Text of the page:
- The self-evaluation must use some form of statistical analysis that permits assessment of the SSEG while accounting for legitimate factors that influence compensation such as experience, education, performance, productivity, and location. For establishments or AAPs with 500 or more employees, the statistical analysis used must be a multiple regression analysis.
- The self-evaluation must be conducted on an annual basis. The employer must investigate any statistically significant compensation disparities and provide appropriate remedies, including back pay relief, if the disparities that cannot be explained by legitimate factors.
- The contractor must contemporaneously create and retain documents and data necessary to explain and justify the SSEG groupings, data used in the statistical analyses, results of any statistical and non-statistical methods that the contractor used, and documentation as to any follow-up investigation and adjustments made on the basis of the investigation. These documents must be retained for two years from the date the statistical analyses were performed and made available to the OFCCP during a compliance review. If the contactor performs the self-evaluation but asserts protection from disclosure based upon advice of counsel, and elects only to certify compliance as opposed to providing the results of the self-evaluation to the OFCCP, the contractor opts out of coordination incentive outlined by the OFCCP during an audit.
This represents both good and bad news for contractors. The OFCCP has moved to an evaluation standard of compensation that is consistent with those standards applied by the courts in litigation. This will reduce some of the unwarranted findings and defense costs associated with OFCCP action on compensation issues that would not withstand challenge in court. However, it also means that when the OFCCP pursues compensation issues, the Solicitor of Labor and the Agency have determined that they have sufficient evidence to prove compensation discrimination, making the Agency more willing to pursue litigation in the courts.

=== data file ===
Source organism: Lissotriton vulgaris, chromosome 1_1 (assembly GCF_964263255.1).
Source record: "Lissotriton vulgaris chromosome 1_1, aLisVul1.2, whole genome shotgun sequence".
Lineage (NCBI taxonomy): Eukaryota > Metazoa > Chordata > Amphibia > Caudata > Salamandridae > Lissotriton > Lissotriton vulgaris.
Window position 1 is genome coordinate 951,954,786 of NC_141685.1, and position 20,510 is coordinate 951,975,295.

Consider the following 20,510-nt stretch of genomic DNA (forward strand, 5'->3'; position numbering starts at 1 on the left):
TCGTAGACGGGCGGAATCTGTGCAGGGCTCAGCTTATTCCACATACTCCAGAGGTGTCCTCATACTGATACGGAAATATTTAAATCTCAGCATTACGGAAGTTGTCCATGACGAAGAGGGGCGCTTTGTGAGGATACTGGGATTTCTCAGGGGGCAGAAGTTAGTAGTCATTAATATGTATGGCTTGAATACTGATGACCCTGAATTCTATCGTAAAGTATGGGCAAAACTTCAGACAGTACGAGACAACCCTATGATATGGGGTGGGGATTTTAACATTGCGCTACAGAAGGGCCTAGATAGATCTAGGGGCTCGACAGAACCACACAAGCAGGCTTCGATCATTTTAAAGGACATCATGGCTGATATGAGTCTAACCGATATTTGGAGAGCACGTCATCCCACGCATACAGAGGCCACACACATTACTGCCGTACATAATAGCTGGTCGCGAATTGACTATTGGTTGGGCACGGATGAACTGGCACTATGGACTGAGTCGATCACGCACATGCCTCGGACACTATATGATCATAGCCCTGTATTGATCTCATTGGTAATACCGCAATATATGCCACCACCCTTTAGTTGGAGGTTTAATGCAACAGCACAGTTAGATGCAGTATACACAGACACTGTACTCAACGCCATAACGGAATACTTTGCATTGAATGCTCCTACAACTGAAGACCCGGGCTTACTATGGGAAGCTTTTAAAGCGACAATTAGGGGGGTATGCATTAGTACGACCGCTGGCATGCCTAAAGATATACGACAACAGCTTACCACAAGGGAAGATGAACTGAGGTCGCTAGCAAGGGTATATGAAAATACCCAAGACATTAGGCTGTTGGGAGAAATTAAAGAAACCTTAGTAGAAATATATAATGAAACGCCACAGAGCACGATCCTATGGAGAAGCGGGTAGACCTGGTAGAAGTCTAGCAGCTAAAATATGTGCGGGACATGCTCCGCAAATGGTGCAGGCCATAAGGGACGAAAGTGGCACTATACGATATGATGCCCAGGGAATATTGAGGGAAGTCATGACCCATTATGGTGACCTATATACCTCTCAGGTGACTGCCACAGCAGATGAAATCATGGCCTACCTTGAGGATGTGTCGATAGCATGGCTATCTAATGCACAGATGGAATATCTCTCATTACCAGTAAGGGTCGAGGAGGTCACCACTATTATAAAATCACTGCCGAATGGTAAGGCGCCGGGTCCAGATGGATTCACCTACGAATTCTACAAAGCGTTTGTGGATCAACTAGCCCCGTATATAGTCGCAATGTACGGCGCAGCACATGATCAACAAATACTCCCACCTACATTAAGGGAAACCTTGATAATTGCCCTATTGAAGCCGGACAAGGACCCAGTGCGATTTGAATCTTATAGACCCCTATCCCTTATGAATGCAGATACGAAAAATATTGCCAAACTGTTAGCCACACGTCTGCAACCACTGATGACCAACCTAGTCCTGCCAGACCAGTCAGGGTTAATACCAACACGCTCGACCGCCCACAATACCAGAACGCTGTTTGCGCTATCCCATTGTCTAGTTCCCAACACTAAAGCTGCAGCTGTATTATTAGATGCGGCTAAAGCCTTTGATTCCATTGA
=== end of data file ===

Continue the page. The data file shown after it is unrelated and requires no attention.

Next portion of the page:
Lindner & Marsack, S.C. employers on issues involving government contractor status, provides educational seminars for staff, assists in drafting affirmative action plans, and assists with audits, notices of violations, negotiation with the OFCCP and litigation when appropriate. Laurie A. Petersen teaches a class twice a year in conjunction with UWM Continuing Education in Milwaukee, Wisconsin on the issue of Affirmative Action. You can reach her at email@example.com.
If you have any questions about the issues raised by this e-alert, please feel free to contact Laurie Petersen at (414) 273-3910 or by e-mail at firstname.lastname@example.org
Lindner & Marsack, S.C. represents management exclusively in labor, employment, and employee benefits law, including the administration of employee health and retirement programs. Established in 1908, Lindner & Marsack, S.C. is consistently rated among the top labor and employment law firms in the nation. We are located at 411 East Wisconsin Avenue, Suite 1800, Milwaukee, Wisconsin, 53202. Call us at (414) 273-3910 or visit our website, www.lindnermarsack.cert-mhcrm.com, to learn more about our firm and its talented and innovative legal professionals.
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This update is intended for general informational purposes and is not a substitute for legal advice.